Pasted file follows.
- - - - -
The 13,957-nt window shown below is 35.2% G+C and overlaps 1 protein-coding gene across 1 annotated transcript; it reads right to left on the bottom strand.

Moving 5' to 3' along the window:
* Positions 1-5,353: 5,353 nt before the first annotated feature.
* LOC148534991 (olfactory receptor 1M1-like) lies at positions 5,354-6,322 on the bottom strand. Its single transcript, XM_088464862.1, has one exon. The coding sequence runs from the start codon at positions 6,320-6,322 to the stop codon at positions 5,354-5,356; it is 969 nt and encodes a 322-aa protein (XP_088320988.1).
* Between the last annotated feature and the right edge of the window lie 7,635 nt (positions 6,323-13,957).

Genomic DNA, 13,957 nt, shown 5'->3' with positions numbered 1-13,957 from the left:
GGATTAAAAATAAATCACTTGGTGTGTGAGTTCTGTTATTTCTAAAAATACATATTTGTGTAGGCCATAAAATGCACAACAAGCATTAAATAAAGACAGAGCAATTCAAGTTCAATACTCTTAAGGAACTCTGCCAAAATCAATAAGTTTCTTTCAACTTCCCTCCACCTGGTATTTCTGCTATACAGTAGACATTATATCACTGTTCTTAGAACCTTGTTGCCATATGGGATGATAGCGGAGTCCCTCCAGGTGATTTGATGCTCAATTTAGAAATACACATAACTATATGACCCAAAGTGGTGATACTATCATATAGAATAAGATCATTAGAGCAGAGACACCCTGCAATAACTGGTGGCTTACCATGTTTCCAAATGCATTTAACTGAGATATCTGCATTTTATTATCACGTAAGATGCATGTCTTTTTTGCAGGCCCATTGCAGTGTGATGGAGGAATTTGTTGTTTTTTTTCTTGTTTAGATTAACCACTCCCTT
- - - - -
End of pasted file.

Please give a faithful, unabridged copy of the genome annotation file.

The 13,957-nt window shown below is 35.2% G+C and overlaps 1 protein-coding gene across 1 annotated transcript; it reads right to left on the bottom strand.

Moving 5' to 3' along the window:
* Positions 1-5,353: 5,353 nt before the first annotated feature.
* LOC148534991 (olfactory receptor 1M1-like) lies at positions 5,354-6,322 on the bottom strand. Its single transcript, XM_088464862.1, has one exon. The coding sequence runs from the start codon at positions 6,320-6,322 to the stop codon at positions 5,354-5,356; it is 969 nt and encodes a 322-aa protein (XP_088320988.1).
* Between the last annotated feature and the right edge of the window lie 7,635 nt (positions 6,323-13,957).

Genomic DNA, 13,957 nt, shown 5'->3' with positions numbered 1-13,957 from the left:
GGATTAAAAATAAATCACTTGGTGTGTGAGTTCTGTTATTTCTAAAAATACATATTTGTGTAGGCCATAAAATGCACAACAAGCATTAAATAAAGACAGAGCAATTCAAGTTCAATACTCTTAAGGAACTCTGCCAAAATCAATAAGTTTCTTTCAACTTCCCTCCACCTGGTATTTCTGCTATACAGTAGACATTATATCACTGTTCTTAGAACCTTGTTGCCATATGGGATGATAGCGGAGTCCCTCCAGGTGATTTGATGCTCAATTTAGAAATACACATAACTATATGACCCAAAGTGGTGATACTATCATATAGAATAAGATCATTAGAGCAGAGACACCCTGCAATAACTGGTGGCTTACCATGTTTCCAAATGCATTTAACTGAGATATCTGCATTTTATTATCACGTAAGATGCATGTCTTTTTTGCAGGCCCATTGCAGTGTGATGGAGGAATTTGTTGTTTTTTTTCTTGTTTAGATTAACCACTCCCTT